WASHINGTON — Gains in wages and cheaper fuel gave American consumers the means to shop for more holiday gifts in November, propelling the biggest gain in retail sales in eight months and giving the economy a lift.

The 0.7 percent increase in purchases matched the highest estimate of economists surveyed by Bloomberg and followed a 0.5 percent advance in October that was larger than previously reported, Commerce Department figures showed Thursday in Washington. Demand improved in 11 of 13 major store categories.

A surge in hiring and the lowest gasoline prices in four years are giving households the wherewithal to sustain spending, which accounts for almost 70 percent of the economy. Rising confidence also has put Americans in the mood to shop during the holiday season, helping retailers such as Costco Wholesale and Gap beat analyst sales estimates.

“The consumer is doing pretty well,” said Thomas Simons, an economist at Jefferies in New York, who predicted a 0.5 percent gain in retail sales. “Any money consumers are saving from lower gasoline prices is being deployed elsewhere. The broad-based increase in sales is quite encouraging.”

Last month’s sales gain was the biggest since a 1.5 percent advance in March. The increases at building materials, clothing and department stores were the biggest since April.

The median forecast of 87 economists surveyed by Bloomberg had called for a 0.4 percent advance. Estimates ranged from little changed to an increase of 0.7 percent. Retail sales for October were previously reported as a gain of 0.3 percent.

Other reports Thursday showed fewer Americans filed claims for jobless benefits last week, and the cost of imported goods dropped in November by the most in more than two years.

The Commerce Department’s figures showed sales climbed 1.7 percent at automobile dealers after a 0.8 percent increase the prior month.

Industry figures, the ones used to calculate economic growth, showed sales of cars and light trucks rose to a 17.1 million annualized rate in November from 16.4 million the prior month, according to data from Ward’s Automotive Group. In August, the rate was 17.5 million, the most since January 2006.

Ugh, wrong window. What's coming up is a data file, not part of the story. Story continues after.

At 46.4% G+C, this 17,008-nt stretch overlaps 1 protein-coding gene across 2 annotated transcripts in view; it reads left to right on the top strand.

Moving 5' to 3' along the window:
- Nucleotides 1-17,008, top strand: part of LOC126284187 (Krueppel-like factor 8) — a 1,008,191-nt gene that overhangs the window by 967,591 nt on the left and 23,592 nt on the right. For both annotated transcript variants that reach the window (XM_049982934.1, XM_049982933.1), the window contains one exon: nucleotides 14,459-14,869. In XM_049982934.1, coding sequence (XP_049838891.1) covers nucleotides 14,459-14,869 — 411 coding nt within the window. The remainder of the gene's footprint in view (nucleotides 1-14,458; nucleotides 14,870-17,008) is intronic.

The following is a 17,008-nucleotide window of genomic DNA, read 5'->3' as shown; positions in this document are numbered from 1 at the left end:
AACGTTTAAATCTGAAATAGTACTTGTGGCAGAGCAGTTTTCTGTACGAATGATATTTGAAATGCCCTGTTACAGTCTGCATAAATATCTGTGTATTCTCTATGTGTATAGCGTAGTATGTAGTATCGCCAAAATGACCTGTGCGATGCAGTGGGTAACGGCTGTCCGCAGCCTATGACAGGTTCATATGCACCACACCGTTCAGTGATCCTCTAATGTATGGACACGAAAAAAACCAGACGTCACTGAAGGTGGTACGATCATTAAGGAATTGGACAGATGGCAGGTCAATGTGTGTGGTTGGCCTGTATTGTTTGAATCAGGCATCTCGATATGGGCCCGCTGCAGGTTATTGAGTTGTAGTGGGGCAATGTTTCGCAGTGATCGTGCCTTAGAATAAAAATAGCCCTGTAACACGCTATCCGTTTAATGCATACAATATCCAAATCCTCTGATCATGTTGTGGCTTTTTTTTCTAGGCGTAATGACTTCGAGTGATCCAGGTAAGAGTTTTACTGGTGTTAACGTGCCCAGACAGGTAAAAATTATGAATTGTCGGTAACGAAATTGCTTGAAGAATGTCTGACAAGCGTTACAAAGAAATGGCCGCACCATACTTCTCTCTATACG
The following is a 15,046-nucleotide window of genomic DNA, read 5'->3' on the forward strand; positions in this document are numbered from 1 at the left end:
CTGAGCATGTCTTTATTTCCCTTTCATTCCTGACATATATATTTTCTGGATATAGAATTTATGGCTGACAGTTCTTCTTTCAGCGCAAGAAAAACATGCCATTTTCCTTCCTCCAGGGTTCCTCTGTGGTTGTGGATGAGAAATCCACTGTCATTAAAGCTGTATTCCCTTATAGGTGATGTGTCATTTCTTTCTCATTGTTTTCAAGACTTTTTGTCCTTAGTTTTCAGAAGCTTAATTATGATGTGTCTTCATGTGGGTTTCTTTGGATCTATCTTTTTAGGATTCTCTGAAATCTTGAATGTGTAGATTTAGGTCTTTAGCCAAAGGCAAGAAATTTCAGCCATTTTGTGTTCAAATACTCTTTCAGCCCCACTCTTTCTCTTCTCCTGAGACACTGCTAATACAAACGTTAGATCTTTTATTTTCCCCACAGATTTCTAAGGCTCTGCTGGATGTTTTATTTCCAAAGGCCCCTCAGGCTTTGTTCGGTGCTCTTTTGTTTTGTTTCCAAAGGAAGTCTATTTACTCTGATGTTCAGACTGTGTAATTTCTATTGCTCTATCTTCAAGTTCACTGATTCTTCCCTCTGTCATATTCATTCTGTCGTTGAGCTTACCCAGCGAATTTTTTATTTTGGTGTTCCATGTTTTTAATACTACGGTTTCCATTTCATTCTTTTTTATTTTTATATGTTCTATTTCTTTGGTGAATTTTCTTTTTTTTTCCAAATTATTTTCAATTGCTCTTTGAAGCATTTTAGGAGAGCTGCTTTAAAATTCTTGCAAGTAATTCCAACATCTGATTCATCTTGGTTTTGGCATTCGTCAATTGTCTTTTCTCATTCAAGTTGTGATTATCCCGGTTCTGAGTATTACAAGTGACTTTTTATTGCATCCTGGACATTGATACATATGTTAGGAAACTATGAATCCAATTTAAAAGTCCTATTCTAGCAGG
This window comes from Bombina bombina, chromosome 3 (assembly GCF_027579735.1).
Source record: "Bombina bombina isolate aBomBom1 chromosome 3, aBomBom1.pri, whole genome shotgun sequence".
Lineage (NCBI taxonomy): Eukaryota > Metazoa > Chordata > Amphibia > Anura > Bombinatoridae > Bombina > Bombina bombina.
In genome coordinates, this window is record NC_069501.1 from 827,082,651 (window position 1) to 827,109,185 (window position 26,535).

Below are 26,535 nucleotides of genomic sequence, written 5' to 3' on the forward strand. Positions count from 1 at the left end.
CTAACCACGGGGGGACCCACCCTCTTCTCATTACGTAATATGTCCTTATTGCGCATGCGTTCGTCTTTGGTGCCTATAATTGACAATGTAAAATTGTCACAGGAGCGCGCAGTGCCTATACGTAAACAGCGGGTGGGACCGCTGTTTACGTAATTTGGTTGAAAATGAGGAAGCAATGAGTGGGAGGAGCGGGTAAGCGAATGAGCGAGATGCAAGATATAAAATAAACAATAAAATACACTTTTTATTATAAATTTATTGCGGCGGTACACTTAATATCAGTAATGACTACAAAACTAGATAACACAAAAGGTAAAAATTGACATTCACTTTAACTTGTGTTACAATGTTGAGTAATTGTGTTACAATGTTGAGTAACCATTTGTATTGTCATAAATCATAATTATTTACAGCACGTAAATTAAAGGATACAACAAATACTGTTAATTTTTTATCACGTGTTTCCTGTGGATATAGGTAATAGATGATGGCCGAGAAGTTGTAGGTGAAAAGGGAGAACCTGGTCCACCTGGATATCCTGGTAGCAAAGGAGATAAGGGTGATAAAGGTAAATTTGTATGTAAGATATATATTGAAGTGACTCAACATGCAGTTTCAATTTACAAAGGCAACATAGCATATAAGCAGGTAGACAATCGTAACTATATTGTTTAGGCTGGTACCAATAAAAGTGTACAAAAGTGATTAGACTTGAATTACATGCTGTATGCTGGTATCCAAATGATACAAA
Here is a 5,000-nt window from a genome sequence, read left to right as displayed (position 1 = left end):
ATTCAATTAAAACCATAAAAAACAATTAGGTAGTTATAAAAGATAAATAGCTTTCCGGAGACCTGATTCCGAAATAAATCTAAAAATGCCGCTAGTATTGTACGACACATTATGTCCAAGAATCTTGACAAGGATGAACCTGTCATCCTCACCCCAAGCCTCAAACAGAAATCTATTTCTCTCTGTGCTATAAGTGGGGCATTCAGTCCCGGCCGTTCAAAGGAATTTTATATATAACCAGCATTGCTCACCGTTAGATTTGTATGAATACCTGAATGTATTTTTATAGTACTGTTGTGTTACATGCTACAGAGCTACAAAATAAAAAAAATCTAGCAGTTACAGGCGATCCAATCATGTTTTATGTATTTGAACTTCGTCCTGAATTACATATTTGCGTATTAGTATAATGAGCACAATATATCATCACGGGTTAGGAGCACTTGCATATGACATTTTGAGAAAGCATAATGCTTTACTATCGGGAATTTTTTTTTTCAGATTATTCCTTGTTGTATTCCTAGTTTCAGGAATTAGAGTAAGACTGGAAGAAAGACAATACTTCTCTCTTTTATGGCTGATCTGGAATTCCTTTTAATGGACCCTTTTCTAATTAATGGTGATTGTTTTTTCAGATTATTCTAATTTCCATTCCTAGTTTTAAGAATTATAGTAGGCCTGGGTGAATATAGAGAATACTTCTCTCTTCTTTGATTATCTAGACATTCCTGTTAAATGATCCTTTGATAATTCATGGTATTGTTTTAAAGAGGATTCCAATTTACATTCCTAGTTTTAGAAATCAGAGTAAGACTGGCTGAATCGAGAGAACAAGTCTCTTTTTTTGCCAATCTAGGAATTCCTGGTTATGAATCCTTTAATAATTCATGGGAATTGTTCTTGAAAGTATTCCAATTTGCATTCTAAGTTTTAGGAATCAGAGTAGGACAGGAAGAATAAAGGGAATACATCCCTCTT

“Households are reaping significant disposable income gains each week at current gas prices,” Emily Kolinski Morris, chief economist of Dearborn, Michigan-based Ford, said on a Dec. 2 sales call.

Retail sales excluding autos also increased 0.5 percent, Thursday’s report showed. They were projected to rise 0.1 percent, according to the Bloomberg survey median.

The only two retail categories showing declines last month were service stations and miscellaneous retailers.

Gasoline station sales dropped 0.8 percent as lower gasoline costs depressed receipts. The Commerce Department’s data aren’t adjusted for prices.

Lower fuel prices are freeing up money for consumers to spend elsewhere. Regular gasoline at the pump sold at an average $2.62 a gallon as of Dec. 10, down more than $1 from this year’s high in April, according to AAA, the biggest U.S. auto group.

Excluding autos, gasoline and building materials, which render the figures used to calculate gross domestic product, sales climbed 0.6 percent, the most since June, after a 0.5 percent increase the previous month.

A strengthening job market is one reason that gains are broad-based. Payrolls jumped by 321,000 last month, the most in almost three years, after a 243,000 gain in October. The jobless rate held at a six-year low and average hourly earnings rose by the most since June 2013.

Early discounts prompted consumers to spend on holiday gifts. That helped November same-store sales exceed analysts’ estimates at chains such as L Brands Inc., the owner of the Victoria’s Secret and Bath & Body Works brands, clothing chain Gap and warehouse club Costco.

Better job prospects and cheaper fuel also are buoying sentiment, with the Bloomberg Consumer Comfort Index hovering close to a seven-year high.

Holiday season sales gains will allow the economy to build on the strength seen earlier in the year. GDP grew at a 3.9 percent annualized rate in the three months ended in September, after a 4.6 percent second-quarter pace that was the fastest since the end of 2011. Household consumption expanded at a 2.2 percent pace.